4.  If the sh_t really is hitting the fan, bears have a wonderful set of a abilities they ought to have on a macro to use all at once, that will make your job a LOT easier.  I certianly have an OS button.  It burns Survival Instincts, Barkskin, Frenzied Regeneration, a Healthstone, and a Heal Potion, all with one button.  Since I have the Glyphs for SI and FR, this means (using my fully raid buffed self as an example) I just gained ~30k HP instantly, I'm taking 20% less damage for the next 12 seconds, and I'm gaining over 2k a second for the next 10 seconds.  One big heal from you, and I'm probably back at max health before I lose my SI.  Watch the bear, if you see his max health jump by 15-20k, you can probably throw a little less healing his way for a bit.

That's really all I've got on that front.  On to the DPS!

1. All tanks do not generate threat the same way.
a) This is especially true when it comes to AOE threat.  Paladins get consecration.  DK's get death and decay.  Warriors have their own methods of generating AOE threat, that I'm sadly not all that up on, as my warrior alt is all of level 20.  Maybe.  Bears get that mass taunt I mentioned earlier (once again, emergency use only), and bears get swipe.  Swipe generates a reasonable amount of aggro, but if you go nanner-nuts with high aoe-damage abilities before the bear has a decent aggro lead, you will probably pull all the bad things away from him, and then you will probably die, and consider yourself lucky if the rest of the group/raid doesn't die too.  Most raiders have learned not to stand in the fire.  Why?  Because you will probably die.  This is no different.
b) This is true for single-target threat as well.  Thankfully Blizzard has done pretty well with making all tanks pretty darned good at single-target threat, and a bear with proper threat rotation is difficult to pull aggro from.  Glyph of Maul extends a bear's single-target threat generation and makes them pretty good at 2-target threat as well.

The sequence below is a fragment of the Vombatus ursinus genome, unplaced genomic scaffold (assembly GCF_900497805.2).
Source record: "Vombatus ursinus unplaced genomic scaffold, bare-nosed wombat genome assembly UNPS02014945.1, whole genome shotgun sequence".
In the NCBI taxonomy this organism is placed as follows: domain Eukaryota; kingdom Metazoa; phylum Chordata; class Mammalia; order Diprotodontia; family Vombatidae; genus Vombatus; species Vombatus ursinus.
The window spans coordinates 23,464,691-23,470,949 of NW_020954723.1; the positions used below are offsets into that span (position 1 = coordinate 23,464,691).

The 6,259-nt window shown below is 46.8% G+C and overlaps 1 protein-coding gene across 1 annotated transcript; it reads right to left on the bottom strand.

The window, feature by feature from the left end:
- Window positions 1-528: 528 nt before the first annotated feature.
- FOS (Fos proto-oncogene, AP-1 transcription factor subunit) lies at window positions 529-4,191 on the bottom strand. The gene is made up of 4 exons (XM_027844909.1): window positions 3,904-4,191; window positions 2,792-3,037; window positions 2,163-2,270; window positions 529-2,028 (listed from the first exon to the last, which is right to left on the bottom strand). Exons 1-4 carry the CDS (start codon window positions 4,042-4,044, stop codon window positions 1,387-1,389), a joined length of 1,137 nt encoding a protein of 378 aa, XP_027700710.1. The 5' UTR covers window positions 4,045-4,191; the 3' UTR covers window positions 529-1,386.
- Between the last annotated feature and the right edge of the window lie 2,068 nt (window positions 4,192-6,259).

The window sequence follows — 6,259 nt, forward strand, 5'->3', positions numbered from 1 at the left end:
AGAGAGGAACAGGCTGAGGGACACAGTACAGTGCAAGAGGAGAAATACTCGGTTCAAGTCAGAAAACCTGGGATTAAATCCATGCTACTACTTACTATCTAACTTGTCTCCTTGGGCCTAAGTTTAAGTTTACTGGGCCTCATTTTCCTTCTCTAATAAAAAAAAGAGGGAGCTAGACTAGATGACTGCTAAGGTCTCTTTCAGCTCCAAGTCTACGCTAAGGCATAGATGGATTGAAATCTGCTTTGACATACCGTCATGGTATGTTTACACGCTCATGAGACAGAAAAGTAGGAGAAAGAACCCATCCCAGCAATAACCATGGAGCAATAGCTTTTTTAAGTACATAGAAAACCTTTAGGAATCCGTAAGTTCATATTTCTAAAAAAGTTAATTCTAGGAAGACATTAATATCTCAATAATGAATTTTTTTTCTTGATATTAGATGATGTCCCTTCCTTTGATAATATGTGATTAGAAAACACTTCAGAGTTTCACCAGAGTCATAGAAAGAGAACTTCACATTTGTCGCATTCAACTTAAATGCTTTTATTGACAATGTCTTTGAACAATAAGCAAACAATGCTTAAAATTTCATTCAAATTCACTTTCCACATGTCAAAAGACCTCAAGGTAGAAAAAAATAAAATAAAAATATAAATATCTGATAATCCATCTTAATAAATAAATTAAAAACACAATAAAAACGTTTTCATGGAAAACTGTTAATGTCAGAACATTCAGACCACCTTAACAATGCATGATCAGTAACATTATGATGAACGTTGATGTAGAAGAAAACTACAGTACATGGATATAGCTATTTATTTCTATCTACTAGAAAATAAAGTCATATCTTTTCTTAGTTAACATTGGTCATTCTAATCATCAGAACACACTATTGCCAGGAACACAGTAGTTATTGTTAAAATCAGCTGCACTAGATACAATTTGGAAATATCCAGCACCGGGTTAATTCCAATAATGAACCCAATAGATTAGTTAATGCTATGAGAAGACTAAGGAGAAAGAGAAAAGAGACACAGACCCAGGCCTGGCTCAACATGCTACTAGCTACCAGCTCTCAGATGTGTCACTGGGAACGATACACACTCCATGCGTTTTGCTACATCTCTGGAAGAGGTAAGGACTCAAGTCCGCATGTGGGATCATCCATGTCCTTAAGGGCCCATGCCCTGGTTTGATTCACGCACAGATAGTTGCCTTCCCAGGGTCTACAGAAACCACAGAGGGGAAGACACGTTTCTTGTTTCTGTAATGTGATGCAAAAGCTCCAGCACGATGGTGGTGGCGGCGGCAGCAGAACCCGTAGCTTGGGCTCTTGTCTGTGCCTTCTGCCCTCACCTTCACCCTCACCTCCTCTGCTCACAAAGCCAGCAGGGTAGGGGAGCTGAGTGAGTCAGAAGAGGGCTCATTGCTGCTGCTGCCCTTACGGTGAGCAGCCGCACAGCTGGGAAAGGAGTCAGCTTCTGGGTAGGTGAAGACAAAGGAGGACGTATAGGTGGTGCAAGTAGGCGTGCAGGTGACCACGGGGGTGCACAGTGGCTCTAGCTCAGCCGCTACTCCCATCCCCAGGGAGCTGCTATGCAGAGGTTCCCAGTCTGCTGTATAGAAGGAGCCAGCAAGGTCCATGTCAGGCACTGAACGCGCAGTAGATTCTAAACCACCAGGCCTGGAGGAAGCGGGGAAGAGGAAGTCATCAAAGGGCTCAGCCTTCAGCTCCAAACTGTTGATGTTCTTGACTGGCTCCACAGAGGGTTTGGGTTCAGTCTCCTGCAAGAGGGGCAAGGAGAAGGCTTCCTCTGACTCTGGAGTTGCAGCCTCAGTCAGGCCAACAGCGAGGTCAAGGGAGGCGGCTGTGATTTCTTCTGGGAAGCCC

2. Much like point 3 above, this is more of a general tanking thing, but you really need to be attacking the bad guy the tank is focusing on.  Even if it means you can't max your DPS because... well, any reason really, it means you won't generate enough aggro to pull the mob off your tank.

3. To expand on point number 2, bears are like warriors, or maybe angry nerds.  We rage, and need it to function.  If things aren't hitting us (or at least making us dodge), we probably won't generate enough rage to keep generating enough threat to hold the mob on us.  If you pull a mob away, you are simultaneously making your bear's job harder and making it more difficult for him to continue doing said job.

"But," I hear you say, "you can enrage, right?"

Yes.  But you don't want me to.  The only good time to enrage is out of combat.  The armor loss complicates the healer's job, even if we can use barkskin at the same time to mitigate some of the damage, and anything that makes the healer's job harder is a bad thing.

4. See healing point number 3.  Yes, DPS, this applies to you as well.  Run TO the tank, not away.

And finally, for the Raid Leader...

1. A bear's hp is not the proper measure of his gear or abilities.  While it can be a good indicator of the general level of his gear (a bear with 40k hp when raid buffed does not have a high end set), a bear with 51k hp and 1200 agility is in a better position, gearwise, than one with 55k hp and 1000 agility.  Likewise, one with 51k hp and 40% crit rating is in a better position than one with 55k hp and 15% crit rating.  That's right, crit matters (I'll cover that in detail in part 2).  Don't look at a bear and dismiss him just because you ran with one with a lot more HP the other day.  Look at the gems - a bear who does nothing except stack Solid Majestic Zircon probably isn't the best one to take.

2.  If you're worried about massive hits, a bear is probably a better choice than other classes.  We have more hp, which means that the 30k hit is only going to take three fifths of our life, instead of four fifths or five sixths.